The 12 strangers and fast friends climbed into the bucket by section putting our lives in the hands of our pilot, Captain Justin. He pulled on some strings firing up the balloon and we began to sway side to side. It was time…up, up and away we went soaring over farms, meticulously manicured vineyards, homes, kangaroos, roads, hills and valleys of the Barossa. The best seat is the house is always the front row, the best apartment is the Penthouse and the best view is unobstructed. In other words, the view from the balloon suited me perfectly. The sun peaked through the clouds announcing a new day. We snapped a few shots and the sun disappeared as quickly as it presented itself. It would have probably made for brighter pictures but the scenery was remarkable either way. The ride only lasted an hour, the experience a lifetime. The smile on my face said it all but the pounding of my heart made it more real, more magical. Our powerful landing had us skating on farmland, as our balloon was not quite ready to stay grounded. The comment provided by our fellow British traveler and directed at Patrick said it all, “You looked like you were going to shit yourself.”

After our successful voyage, we celebrated with a breakfast of champions including champagne, local cheeses and meats, quiches, pizzas and tea and coffee. The air still cool but the sun fighting through the clouds blanketed us with warmth. Another adventure to cross off the list but more importantly another dream realized. I loved it.

A small city located in South Australia, Adelaide has a population of about 1.2 million and is the fifth largest city in Australia. The British founded Adelaide in 1836 but there are people from all over the world living in the city and its suburban parts. In 1838, six German families landed in Adelaide having left Germany to avoid religious prosecution. Most of these families headed to Barossa to make use of their wine making and agriculture talents. There are also, Italians Scottish, Vietnamese and Greeks calling Adelaide home. It wasn’t hard to figure out why Adelaide was coined the City of Churches. Walking around the Central Business District and the surrounding areas one would be hard pressed to not find a church on every block. The irony being the last Census in 2011 found Adelaide one of the least religious cities in all of Australia. Most the population identifies itself as Christian with the largest denominations being Catholic, Anglican, Uniting Church and Eastern Orthodox.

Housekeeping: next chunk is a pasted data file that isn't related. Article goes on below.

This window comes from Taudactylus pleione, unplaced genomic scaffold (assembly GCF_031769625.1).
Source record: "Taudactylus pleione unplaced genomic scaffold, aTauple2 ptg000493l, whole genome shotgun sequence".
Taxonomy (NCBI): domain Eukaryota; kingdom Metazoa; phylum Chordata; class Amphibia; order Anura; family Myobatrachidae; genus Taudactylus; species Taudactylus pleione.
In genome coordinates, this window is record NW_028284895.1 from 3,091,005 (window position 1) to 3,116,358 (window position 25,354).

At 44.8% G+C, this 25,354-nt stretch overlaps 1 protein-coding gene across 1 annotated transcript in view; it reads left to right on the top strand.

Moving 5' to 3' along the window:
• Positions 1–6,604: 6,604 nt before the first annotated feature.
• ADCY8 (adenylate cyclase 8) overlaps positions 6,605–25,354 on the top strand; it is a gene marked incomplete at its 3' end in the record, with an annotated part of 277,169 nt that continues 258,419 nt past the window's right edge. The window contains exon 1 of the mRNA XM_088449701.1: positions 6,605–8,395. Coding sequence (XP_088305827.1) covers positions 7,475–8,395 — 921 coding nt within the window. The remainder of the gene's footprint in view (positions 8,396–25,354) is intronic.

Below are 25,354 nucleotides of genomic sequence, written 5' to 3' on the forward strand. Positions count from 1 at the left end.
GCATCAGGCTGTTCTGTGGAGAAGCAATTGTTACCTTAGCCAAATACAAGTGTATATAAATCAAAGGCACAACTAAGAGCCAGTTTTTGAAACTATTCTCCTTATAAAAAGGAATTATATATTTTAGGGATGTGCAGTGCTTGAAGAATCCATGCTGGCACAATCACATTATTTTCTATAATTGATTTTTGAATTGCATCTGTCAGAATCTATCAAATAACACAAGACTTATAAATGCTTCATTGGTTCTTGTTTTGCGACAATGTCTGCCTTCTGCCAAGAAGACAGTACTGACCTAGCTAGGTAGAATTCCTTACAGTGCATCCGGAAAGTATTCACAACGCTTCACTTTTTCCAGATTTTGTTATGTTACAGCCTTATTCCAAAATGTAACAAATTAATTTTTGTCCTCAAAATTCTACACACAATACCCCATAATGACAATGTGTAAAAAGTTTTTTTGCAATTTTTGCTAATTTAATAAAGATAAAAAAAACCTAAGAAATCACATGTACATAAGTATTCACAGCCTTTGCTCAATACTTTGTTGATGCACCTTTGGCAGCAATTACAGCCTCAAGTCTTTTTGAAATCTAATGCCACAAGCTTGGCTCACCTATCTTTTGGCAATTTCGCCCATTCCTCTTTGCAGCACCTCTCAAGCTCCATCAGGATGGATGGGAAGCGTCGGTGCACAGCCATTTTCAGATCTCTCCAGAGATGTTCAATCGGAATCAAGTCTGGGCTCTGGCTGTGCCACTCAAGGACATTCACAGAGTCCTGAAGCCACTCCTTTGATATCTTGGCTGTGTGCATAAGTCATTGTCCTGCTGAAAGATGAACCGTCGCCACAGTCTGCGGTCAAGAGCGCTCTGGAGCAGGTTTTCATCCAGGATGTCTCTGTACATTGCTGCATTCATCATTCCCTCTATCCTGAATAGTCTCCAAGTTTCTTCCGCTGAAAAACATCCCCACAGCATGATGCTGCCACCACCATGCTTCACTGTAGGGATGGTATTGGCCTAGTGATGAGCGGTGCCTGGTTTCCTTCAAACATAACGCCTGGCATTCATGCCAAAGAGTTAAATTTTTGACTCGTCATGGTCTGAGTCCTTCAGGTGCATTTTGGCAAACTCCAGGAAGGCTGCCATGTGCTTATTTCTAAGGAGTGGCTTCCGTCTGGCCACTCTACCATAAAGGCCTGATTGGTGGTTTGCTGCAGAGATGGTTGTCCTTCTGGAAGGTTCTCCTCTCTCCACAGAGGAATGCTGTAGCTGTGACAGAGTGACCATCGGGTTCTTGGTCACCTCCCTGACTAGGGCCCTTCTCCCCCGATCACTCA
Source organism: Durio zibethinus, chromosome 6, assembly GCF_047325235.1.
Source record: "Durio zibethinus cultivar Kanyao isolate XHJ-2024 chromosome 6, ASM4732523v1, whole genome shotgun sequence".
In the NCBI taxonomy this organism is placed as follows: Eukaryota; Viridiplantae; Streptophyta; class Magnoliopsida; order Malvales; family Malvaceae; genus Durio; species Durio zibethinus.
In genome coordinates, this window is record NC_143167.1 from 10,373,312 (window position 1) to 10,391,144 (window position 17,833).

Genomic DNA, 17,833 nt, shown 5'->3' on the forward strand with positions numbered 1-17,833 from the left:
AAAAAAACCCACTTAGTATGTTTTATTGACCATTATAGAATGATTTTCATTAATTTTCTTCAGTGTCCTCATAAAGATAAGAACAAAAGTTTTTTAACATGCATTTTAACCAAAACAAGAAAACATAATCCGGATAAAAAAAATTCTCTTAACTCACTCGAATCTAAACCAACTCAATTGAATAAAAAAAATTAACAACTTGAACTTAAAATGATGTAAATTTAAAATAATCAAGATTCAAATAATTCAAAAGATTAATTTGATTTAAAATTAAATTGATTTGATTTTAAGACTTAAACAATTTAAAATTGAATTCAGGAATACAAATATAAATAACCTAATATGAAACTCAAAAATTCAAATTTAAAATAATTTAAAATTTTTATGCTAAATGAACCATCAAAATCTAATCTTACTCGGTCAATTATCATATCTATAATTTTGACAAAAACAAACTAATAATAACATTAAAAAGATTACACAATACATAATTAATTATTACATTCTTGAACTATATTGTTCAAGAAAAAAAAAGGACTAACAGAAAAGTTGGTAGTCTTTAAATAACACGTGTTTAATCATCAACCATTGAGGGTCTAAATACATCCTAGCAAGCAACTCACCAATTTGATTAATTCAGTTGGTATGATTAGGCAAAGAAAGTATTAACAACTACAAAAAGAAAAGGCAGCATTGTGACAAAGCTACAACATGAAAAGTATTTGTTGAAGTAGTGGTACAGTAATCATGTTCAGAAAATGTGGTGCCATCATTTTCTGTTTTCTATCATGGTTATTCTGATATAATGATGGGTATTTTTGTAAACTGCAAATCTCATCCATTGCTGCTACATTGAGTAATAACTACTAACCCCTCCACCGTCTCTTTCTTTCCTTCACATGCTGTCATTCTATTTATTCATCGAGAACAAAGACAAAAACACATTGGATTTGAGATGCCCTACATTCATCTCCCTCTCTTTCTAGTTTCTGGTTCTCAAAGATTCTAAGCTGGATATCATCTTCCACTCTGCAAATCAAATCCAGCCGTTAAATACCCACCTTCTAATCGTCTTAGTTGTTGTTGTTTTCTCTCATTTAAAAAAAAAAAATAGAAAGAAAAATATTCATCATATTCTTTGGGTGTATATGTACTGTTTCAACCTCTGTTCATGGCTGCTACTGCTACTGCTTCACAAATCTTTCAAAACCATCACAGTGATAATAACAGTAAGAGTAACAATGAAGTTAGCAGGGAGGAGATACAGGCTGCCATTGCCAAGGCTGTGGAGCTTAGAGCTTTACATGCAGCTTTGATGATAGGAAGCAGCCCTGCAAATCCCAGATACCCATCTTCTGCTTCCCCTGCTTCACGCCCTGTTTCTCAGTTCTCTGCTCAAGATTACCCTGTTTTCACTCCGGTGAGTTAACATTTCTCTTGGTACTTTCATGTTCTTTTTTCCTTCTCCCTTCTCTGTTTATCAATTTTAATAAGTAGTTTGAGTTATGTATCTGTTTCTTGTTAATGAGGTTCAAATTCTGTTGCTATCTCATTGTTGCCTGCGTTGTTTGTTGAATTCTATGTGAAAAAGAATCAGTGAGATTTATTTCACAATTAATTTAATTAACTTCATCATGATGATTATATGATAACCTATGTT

Most Adelaideans work in the healthcare or social service arenas but the area is very well known for its universities, education and sports. There is also a large manufacturing base present. There are some international banks in the Central Business District and lots of shopping opportunities. I most enjoyed my visit to the Central Market where I sampled lots of local produce. My new favorite dishes are Bircher Muesli and passion fruit swirled with a delightful Greek yogurt. It’s not like I ever find myself lacking for meals but this market filled with fresh fish, meat cuts, Thai massage, souvenirs, ethnic spices and dishes could make even the most healthy eater get a little crazy. Somewhere between Bali and Australia I became obsessed with finding the perfect bowl of Muesli, a breakfast meal with rolled oats, fruits and nuts and you can have with milk or yogurt. Adelaide proved to be the winner.

In Adelaide, Patrick and I met up with my friends known to most as the “Germans.” I met Corinna and Ingmar on my last trip to Australia in 2010 on a tour along the Great Ocean Road (Melbourne). Since our spontaneous meeting, the Germans have visited NYC (Corinna twice) and I have gone to Hamburg, Germany. Here in Adelaide we meet again. It’s comforting and personally rewarding for me to have friends all over the world. I get a kick out of Corinna’s planning and Ingmar’s calming ways. They are beautiful, kind and sincere people and I am fortunate to call them friends. We celebrated our Australian reunion over some fine wines and food South Australian style.

Our inaugural trip to South Australia provided me (and I expect Patrick) with a different outlook on Australian life. People move at a slower pace, there isn’t the hustle and bustle of the big city and food and wine is part of the daily life not just for celebration. People live in towns with a population as small as 20,000 and then commute to Adelaide or surrounding areas. Adelaide is situated between the Indian Ocean (St. Vincent’s Bay) at the Adelaide Hills and the charming River Torrens runs through the heart of the city giving way to parks, gardens and lots of open space for running, biking and picnicking.